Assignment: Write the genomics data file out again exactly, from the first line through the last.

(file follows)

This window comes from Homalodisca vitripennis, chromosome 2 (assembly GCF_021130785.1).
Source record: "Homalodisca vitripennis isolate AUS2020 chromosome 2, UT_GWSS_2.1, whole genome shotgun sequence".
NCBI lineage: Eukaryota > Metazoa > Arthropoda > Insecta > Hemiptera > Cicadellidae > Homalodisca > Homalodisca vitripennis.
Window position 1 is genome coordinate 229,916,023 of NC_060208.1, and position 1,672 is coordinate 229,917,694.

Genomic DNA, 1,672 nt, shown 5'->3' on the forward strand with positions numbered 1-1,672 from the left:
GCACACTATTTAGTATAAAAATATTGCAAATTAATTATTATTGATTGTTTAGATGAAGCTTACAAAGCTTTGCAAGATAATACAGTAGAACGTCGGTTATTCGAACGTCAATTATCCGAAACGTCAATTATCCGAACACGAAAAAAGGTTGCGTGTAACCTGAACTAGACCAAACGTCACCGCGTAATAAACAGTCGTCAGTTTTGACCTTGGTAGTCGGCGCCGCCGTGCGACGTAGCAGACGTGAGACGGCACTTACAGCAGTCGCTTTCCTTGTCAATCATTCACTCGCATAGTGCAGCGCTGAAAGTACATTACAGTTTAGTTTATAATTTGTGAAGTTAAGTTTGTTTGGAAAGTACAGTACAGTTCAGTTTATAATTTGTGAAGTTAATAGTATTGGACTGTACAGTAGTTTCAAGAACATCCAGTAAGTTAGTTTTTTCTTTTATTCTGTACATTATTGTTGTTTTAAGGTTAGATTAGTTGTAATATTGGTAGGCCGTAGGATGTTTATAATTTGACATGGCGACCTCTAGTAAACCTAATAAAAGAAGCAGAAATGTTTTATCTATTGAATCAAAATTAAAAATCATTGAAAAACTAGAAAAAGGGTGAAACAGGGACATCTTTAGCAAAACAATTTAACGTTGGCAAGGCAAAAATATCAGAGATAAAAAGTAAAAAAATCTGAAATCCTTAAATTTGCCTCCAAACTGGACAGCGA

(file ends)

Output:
This window comes from Homalodisca vitripennis, chromosome 2 (assembly GCF_021130785.1).
Source record: "Homalodisca vitripennis isolate AUS2020 chromosome 2, UT_GWSS_2.1, whole genome shotgun sequence".
NCBI lineage: Eukaryota > Metazoa > Arthropoda > Insecta > Hemiptera > Cicadellidae > Homalodisca > Homalodisca vitripennis.
Window position 1 is genome coordinate 229,916,023 of NC_060208.1, and position 1,672 is coordinate 229,917,694.

Genomic DNA, 1,672 nt, shown 5'->3' on the forward strand with positions numbered 1-1,672 from the left:
GCACACTATTTAGTATAAAAATATTGCAAATTAATTATTATTGATTGTTTAGATGAAGCTTACAAAGCTTTGCAAGATAATACAGTAGAACGTCGGTTATTCGAACGTCAATTATCCGAAACGTCAATTATCCGAACACGAAAAAAGGTTGCGTGTAACCTGAACTAGACCAAACGTCACCGCGTAATAAACAGTCGTCAGTTTTGACCTTGGTAGTCGGCGCCGCCGTGCGACGTAGCAGACGTGAGACGGCACTTACAGCAGTCGCTTTCCTTGTCAATCATTCACTCGCATAGTGCAGCGCTGAAAGTACATTACAGTTTAGTTTATAATTTGTGAAGTTAAGTTTGTTTGGAAAGTACAGTACAGTTCAGTTTATAATTTGTGAAGTTAATAGTATTGGACTGTACAGTAGTTTCAAGAACATCCAGTAAGTTAGTTTTTTCTTTTATTCTGTACATTATTGTTGTTTTAAGGTTAGATTAGTTGTAATATTGGTAGGCCGTAGGATGTTTATAATTTGACATGGCGACCTCTAGTAAACCTAATAAAAGAAGCAGAAATGTTTTATCTATTGAATCAAAATTAAAAATCATTGAAAAACTAGAAAAAGGGTGAAACAGGGACATCTTTAGCAAAACAATTTAACGTTGGCAAGGCAAAAATATCAGAGATAAAAAGTAAAAAAATCTGAAATCCTTAAATTTGCCTCCAAACTGGACAGCGA